We have a big week coming up so we are all busy preparing, making phone calls, and advertising, advertising, advertising! Next Saturday we are hosting our annual community celebration, Fiestas de Rumiloma (which we lovingly refer to as FDR). This celebration is a great chance for us to meet new people and really expand our reach in the community. We are inviting all of our partner organizations and other local foundations to come, give demonstrations, and hand out information. Local food vendors will be selling snacks, and the president of Rumiloma is set to give a speech.

Preparations for the celebration have included traveling all around the valley and into Quito to deliver invitations, hunting down a bounce-house, DJ and sound equipment, and talking up the event to everyone we meet. We are hoping to bring in a record number of community members and boost interest for our classes, which start on January 24th. This will be our first major community event, and we are all really excited to see how it turns out. There are lots of exciting things happening here in the next few weeks so stay tuned for more updates and pictures!

Rainbow over our cabaña in Cojimies (sadly we didn't find the pot of gold)

Sunset on the beach

(Nicole Hamilton's photos)

Friday, January 6, 2012

Feliz Año!

Happy New Year everyone!

MPI Ecuador is back from vacation and ready to start a new quarter. While some of the PDs returned to the States for the holidays, others stayed to travel around Latin America and visit with friends and family. Four of us traveled to Peru before Christmas and hiked the Inca Trail to Machu Picchu. We spent four days walking in the footsteps of the Incans, sleeping in tents, visiting ruins, and hearing the rich history of the area (not to mention carrying 20lb backpacks). We finished the hike exhausted and sore, but the experience was definitely vale la pena. Two of our PDs visited Guatemala, Taylor traveling with Jesse and Fiona (Nicaragua PDs) and Watkins with his mom after a trip to Belize.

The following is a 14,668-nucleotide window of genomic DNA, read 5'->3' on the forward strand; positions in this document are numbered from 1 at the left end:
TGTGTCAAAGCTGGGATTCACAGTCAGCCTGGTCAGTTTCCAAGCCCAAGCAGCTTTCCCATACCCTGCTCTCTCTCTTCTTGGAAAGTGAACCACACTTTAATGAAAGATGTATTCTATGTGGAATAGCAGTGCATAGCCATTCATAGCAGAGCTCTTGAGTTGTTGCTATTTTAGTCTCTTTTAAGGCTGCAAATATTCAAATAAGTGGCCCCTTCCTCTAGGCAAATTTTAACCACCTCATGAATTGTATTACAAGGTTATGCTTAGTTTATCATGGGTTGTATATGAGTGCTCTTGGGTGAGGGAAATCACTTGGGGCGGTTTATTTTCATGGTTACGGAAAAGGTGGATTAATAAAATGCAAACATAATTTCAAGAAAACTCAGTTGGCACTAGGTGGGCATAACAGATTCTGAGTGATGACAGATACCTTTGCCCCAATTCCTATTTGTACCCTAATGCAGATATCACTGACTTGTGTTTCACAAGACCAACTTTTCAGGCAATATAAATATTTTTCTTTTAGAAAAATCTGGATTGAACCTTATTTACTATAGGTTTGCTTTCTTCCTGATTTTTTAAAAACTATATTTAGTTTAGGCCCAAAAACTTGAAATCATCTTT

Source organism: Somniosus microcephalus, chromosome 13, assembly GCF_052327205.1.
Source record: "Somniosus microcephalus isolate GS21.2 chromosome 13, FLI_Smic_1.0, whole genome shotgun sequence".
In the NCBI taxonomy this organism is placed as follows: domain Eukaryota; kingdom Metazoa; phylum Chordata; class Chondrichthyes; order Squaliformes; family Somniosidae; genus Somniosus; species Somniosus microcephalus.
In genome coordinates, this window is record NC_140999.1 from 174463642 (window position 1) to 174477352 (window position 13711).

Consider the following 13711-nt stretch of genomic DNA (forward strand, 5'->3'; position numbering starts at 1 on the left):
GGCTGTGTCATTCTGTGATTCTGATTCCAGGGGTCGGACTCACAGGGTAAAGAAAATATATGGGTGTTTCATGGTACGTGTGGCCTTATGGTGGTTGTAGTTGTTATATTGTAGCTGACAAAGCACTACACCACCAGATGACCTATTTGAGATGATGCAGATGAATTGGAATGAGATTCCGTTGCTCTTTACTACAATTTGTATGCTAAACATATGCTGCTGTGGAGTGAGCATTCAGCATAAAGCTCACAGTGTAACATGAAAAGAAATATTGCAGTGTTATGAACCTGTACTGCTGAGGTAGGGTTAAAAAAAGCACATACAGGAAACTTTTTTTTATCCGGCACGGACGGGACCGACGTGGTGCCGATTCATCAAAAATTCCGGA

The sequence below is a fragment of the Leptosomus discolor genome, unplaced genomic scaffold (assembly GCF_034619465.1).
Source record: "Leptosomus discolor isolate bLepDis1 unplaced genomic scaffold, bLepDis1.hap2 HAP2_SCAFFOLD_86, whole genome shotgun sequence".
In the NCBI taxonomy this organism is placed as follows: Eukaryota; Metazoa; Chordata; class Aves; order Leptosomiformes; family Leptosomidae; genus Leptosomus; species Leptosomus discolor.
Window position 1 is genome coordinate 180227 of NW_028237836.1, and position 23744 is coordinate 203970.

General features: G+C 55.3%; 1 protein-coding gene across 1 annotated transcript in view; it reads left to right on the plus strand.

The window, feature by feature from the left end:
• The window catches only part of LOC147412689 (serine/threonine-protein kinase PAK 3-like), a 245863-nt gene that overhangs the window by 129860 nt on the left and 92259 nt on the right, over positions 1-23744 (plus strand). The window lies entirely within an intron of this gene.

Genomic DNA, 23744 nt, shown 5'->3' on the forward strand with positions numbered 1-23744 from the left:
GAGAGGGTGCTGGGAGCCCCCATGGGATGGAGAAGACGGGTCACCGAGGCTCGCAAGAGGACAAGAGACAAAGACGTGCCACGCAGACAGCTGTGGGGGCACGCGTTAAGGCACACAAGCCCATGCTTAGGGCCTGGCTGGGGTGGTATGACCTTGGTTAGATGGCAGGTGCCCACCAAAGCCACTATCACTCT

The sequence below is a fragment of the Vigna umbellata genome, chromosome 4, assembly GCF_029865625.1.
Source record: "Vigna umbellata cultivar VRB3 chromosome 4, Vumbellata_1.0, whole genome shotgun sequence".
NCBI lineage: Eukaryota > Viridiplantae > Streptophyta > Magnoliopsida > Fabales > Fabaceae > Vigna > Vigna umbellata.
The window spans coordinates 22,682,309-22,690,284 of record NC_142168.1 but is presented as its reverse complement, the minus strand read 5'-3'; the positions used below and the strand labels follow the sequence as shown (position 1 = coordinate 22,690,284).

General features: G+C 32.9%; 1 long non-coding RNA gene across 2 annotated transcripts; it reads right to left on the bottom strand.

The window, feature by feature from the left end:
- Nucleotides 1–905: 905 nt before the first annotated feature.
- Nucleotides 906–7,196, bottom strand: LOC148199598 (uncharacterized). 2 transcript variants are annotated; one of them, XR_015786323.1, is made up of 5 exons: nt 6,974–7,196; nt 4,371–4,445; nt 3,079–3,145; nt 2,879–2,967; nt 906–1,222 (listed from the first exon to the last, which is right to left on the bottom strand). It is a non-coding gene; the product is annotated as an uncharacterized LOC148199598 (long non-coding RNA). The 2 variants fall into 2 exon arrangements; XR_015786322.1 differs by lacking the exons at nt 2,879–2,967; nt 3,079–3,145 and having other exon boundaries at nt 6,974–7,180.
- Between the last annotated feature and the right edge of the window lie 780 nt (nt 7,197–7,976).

Nicole, Rachel and I got the opportunity to spend New Years Eve in Ecuador, which was a very different experience than we were used to. A few days before the holiday we started to see these almost life-sized dolls called año viejos spring up on doorsteps, in storefronts, and tied to hoods of cars. These dolls are made to look like famous people, politicians, or family members, and represent the year that is passing. In Quito they hold huge competitions to see who can make the biggest and best año Viejo and win a cash prize. At midnight on New Years Eve family and friends gather in the streets to burn the dolls as a way to get rid of bad luck and negative energy from the past year.

All throughout the day busses were stopped in traffic as random fireworks went off and guys dressed up as women begged for change at stoplights… not something you typically experience in the States. These “women” are supposed to represent the widows of the año viejos who will be burned at midnight.

A friend of ours Christian invited us to spend the evening with his family in Selva Alegre, a neighborhood nearby, so we got to experience all of these rituals first hand, along with an explanation of their meaning. We wore red underwear (for love in the new year) and jumped over the fire where they burned an effigy of Christian’s younger primo Gabo. Although slightly overwhelmed by all the new traditions and superstitions, I think we succeeded in securing ourselves a lucky, love-filled and prosperous 2012.

Taylor and Jesse (MPI Nicaragua) kayaking in Guatemala

Our Inca Trail hiking group
Really excited to see Machu Picchu

Año viejos on display

Saying goodbye to bad luck and negative energy